Philosophy of Psychology: A Contemporary Introduction (Routledge Contemporary Introductions to Philosophy)

Philosophy of Psychology: A Contemporary Introduction (Routledge Contemporary Introductions to Philosophy)

Language: English

Pages: 392

ISBN: 0415275954

Format: PDF / Kindle (mobi) / ePub

José Luis Bermúdez introduces the philosophy of psychology as an interdisciplinary exploration of the nature and mechanisms of cognition. Philosophy of Psychology charts out four influential 'pictures of the mind' and uses them to explore central topics in the philosophical foundations of psychology, including the relation between different levels of studying the mind/brain; the nature and scope of psychological explanation; the architecture of cognition; and the relation between thought and language.

Chapters cover all the core concepts, including:

  • models of psychological explanation
  • the nature of commonsense psychology
  • arguments for the autonomy of psychology
  • functionalist approaches to cognition
  • computational models of the mind
  • neural network modeling
  • rationality and mental causation
  • perception, action and cognition
  • the language of thought and the architecture of cognition.

Philosophy of Psychology: A Contemporary Introduction is a very clear and well-structured textbook from one of the leaders in the field.




Rendez-Vous Nomades

Derrida: Ethics Under Erasure (Continuum Studies in Continental Philosophy)

Nietzsche, Genealogy, Morality: Essays on Nietzsche's On the Genealogy of Morals (Philosophical Traditions)

Medieval and Modern Philosophy (Understanding Philosophy)

Introducing Sartre

Corollaries on Place and Time (Ancient Commentators on Aristotle)














concerns the animate in nature whereas the latter does not. Even so, these two grounds have frequently been combined in Copyrighted Material 1 52 CHAPTER 1 1 psychology, as when Hull ( 1 937) suggested that the same (efficiently-caused) laws directing the actions of a raindrop directed the actions of a human being (p. 2). But more generally, Bios theo­ ries advance a process like genetics or a mediating organic "system" that moves its contents (i.e., behavioral acts) around entirely without

Further, I recom­ mend that a psychologist, in any one theoretical effort, do his or her explaining solely within the aegis of a single ground, instead of mixing grounds together. This too is not a dictum. But it is my belief that psychologists muddle things when they borrow from different grounds in the same theoret­ ical effort (for examples, see ibid.). We often hear the "unity of science" being trum­ peted, particularly as it applies to the physical sci­ ences. What is overlooked here is that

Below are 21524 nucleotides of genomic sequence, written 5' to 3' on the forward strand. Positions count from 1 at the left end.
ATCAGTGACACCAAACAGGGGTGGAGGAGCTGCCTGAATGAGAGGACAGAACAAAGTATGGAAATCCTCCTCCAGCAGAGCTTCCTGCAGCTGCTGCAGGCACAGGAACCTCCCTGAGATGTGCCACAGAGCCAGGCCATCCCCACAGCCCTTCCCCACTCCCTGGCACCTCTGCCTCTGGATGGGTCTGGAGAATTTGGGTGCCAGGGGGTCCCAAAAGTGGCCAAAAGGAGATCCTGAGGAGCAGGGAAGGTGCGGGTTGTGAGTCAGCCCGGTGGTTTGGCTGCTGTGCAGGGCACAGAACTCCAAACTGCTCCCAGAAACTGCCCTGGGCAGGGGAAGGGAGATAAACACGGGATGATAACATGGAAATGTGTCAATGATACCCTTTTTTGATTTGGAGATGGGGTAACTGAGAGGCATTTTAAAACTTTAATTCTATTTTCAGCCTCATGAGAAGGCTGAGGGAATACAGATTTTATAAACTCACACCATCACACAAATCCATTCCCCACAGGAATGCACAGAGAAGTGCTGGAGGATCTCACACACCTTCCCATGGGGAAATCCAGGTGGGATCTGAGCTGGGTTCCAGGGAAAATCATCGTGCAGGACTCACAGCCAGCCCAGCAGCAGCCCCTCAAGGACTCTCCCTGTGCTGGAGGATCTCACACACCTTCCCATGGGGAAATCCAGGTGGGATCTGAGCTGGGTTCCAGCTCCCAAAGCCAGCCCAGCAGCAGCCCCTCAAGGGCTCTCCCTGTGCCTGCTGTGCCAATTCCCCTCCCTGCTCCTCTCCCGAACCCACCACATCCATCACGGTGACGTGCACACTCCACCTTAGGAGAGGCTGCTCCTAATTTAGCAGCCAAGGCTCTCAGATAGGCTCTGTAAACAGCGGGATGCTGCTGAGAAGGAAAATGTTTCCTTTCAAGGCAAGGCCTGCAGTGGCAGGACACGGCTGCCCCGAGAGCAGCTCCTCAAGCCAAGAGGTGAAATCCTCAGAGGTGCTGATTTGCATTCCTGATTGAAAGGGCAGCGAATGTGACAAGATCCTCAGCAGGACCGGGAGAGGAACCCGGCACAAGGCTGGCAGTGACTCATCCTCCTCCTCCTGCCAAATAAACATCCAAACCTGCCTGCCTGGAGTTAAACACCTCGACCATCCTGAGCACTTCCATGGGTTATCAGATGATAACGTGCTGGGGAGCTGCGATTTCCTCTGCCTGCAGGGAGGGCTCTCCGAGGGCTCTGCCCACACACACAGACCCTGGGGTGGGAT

may attempt to capture more of the physico-chemical properties of actual neurons. In either case, these systems tend to return to an older tradition that sees no need for a symbolic level of theorizing above the neurological level. Until such time as the con­ nectionist and other network models are able to handle a range of complex cognitive tasks compa­ rable to those already explained by the symbol­ level theories, there does not seem to be much point in trying to resolve this issue. There is

resemble the processes they used to make their discoveries? There is cer­ Formulating problems and providing them with effective representations is often mentioned as an important kind of creativity. We have already had tainly no way in which we can test such simula­ at least a glimpse, in the example of the mutilated tions with the time resolution that is available when checkboard, of how new representations might be we can take verbal protocols. discovered that would make a difficult

wrote Huckleberry Finn." We cannot predict that he will also accept, "Samuel Clemens wrote Huckleberry Finn." He might ifhe accepts "Mark Twain is Samuel Clem­ ens"; but there is no guarantee even ofthat. Copyrighted Material BEHAVIORISM AS OPPOSITION TO CARTESIANISM This case is, of course, trivial; but there are plenty of important examples. Consider, again, the Catholic's sincere assertion that the wine and wafer are the blood and body of Christ. Does the Catholic truly believe this? Or

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